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The Assault on the Walkable School Next Door Continues

School choice advocates got a little known win in the march against the walkable school down the street with the passage of the “Tax Cuts and Jobs Acts” last week.  The new law now allows earnings from 529 plans, a special tax free saving account used for college expenses, to now be used for K-12 Private School expenses including home school. This provision was slid in at the last minute and really hasn’t been covered. It’s a win for the alternative school groups and the taxes lost on those earnings that would normally be charged is now subsiding private, and in most cases religious education. Don’t get too excited though, 529 plans are funded with post tax funds and are very slow growth, so unless you’ve had one for your child since birth it’s not likely you will be able to use anything meaningful in the next couple years.

Another more powerful bill is being floated on the the State Level. Senate Bill 193, “establishes education freedom savings accounts for children between 5 and 20 years of age.” Essentially it would create a pool of State Funded scholarship accounts allowing parents to use the funds for a school of their choosing.

I have no problem with people who want to send their children to a private school, even a religious one, but public money should not be funding it. Furthermore, I worry about the ramification of disabled students. One aspect many parents do not understand is that private schools unlike public schools are not bound by the American With Disabilities Act. They are not required to accommodate students with disabilities, and many get screen out or pushed out when their grades fail.

The Concord Monitor puts it this way:

SB 193 would provide state funds to certain families withdrawing their children from public schools to spend on private schooling expenses. The legislation is, in part, actually targeted to children with disabilities – students on special education plans are one of four categories that qualify.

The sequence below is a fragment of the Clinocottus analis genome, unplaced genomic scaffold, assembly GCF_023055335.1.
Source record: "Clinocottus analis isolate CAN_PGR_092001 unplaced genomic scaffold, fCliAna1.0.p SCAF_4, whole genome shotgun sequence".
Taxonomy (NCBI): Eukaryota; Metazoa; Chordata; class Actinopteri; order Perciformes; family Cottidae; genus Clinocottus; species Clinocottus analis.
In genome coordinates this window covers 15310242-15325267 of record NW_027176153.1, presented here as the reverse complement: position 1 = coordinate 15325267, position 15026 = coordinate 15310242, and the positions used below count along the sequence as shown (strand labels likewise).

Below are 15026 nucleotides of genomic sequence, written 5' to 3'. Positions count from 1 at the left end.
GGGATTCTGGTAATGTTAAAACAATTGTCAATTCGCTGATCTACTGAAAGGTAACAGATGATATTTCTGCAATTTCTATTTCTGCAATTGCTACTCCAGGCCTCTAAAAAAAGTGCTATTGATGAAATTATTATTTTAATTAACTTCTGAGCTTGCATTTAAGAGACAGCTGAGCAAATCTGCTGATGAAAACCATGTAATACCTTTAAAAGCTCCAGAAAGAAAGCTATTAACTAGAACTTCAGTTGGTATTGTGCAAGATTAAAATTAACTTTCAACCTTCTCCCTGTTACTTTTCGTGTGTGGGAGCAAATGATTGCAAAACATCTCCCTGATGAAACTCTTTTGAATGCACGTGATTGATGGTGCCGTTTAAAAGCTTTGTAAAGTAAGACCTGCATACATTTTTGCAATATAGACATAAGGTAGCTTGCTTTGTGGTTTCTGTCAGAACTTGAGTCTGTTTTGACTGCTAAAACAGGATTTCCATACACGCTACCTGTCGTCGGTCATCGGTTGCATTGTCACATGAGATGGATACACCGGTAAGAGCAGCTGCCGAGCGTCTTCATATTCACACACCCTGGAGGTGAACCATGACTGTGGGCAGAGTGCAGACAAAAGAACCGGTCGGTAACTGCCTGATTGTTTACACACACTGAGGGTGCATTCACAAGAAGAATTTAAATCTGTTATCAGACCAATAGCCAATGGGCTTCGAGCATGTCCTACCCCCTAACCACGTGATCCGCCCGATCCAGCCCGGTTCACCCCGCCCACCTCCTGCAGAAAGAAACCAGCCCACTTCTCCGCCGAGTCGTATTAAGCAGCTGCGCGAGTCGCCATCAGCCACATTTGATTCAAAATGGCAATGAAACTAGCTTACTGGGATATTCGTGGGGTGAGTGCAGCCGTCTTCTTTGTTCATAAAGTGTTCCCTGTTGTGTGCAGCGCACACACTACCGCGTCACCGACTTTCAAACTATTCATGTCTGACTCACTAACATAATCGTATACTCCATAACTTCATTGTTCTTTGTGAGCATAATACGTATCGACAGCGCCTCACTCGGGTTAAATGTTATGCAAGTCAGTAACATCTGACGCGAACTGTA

But students who take part in the program forfeit most of their rights under the Individuals with Disabilities Education Act, the landmark piece of federal legislation that guarantees children with disabilities a free, individually-tailored education. Religious schools aren’t even subject to the Americans with Disabilities Act.

Finally, school choice has been shown to have very little effect on the outcome of a students success, and no success when given more private sector choice. An NIH study found:

That more choice of regular public schools in the elementary and middle school years is associated with a lower likelihood that students will be severely disengaged in eighth grade, and more choices of public schools of choice has a similar effect but only in urban areas. In contrast, more private sector choice does not have such a general beneficial effect. (Emphasis Added)

Supporters of SB 193 say they want the freedom to chose the school they sent their child too. They do have a choice, they must pay for it. They also have the freedom to move to a district that better suits their needs. I think the real motivation behind the bill is that parents don’t like secular instruction, and don’t want to pay extra to send their children to school that teaches from a religious view point.